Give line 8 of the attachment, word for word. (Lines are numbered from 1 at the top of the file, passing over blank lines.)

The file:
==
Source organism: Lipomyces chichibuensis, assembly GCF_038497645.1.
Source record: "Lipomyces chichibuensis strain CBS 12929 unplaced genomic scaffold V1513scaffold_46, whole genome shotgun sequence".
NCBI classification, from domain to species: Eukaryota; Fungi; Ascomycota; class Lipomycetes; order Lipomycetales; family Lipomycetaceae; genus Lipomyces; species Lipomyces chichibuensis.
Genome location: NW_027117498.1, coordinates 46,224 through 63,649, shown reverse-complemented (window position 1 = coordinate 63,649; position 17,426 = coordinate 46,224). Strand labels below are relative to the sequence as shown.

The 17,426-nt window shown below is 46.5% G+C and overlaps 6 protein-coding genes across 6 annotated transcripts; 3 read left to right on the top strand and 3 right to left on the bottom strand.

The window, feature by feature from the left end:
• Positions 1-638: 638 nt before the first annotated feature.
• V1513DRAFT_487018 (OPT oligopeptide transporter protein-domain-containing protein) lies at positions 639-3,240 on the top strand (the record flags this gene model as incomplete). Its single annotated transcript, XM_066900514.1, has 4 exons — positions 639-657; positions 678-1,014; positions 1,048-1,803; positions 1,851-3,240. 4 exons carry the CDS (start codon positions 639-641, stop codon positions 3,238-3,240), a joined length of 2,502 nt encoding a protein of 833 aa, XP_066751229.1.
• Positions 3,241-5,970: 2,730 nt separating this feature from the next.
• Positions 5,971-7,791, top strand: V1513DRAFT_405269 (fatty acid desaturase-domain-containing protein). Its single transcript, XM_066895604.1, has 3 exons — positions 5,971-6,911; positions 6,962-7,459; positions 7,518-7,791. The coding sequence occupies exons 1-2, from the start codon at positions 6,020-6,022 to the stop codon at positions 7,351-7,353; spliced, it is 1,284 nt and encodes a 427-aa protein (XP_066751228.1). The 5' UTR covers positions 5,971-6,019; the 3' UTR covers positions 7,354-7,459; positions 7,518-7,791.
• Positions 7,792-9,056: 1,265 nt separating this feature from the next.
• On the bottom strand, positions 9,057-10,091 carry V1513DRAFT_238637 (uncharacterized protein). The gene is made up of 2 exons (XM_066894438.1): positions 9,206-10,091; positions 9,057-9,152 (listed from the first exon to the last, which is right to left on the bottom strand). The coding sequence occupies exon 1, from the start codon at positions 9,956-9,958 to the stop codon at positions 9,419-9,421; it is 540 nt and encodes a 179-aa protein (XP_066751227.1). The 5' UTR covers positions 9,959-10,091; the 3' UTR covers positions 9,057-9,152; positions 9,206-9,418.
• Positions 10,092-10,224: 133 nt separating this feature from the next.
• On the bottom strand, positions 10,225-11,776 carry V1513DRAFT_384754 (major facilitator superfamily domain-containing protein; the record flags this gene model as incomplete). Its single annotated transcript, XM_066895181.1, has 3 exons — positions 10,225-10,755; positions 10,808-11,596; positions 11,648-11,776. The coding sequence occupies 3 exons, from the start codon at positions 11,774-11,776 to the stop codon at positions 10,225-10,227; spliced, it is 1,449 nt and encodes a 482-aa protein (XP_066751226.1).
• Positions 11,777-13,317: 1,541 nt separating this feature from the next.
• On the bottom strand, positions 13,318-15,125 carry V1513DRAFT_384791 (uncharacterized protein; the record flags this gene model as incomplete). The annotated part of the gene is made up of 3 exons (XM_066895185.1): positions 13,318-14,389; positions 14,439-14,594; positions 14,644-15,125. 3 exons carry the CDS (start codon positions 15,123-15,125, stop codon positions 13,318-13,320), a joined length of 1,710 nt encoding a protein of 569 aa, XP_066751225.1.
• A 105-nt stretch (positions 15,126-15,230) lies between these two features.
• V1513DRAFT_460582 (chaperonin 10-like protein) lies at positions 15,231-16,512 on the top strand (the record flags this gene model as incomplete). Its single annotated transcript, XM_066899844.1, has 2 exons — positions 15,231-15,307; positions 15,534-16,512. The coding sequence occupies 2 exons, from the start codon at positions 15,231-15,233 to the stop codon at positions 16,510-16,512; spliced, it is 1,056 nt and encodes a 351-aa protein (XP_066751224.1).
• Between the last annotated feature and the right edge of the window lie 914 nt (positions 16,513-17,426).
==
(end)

• V1513DRAFT_487018 (OPT oligopeptide transporter protein-domain-containing protein) lies at positions 639-3,240 on the top strand (the record flags this gene model as incomplete). Its single annotated transcript, XM_066900514.1, has 4 exons — positions 639-657; positions 678-1,014; positions 1,048-1,803; positions 1,851-3,240. 4 exons carry the CDS (start codon positions 639-641, stop codon positions 3,238-3,240), a joined length of 2,502 nt encoding a protein of 833 aa, XP_066751229.1.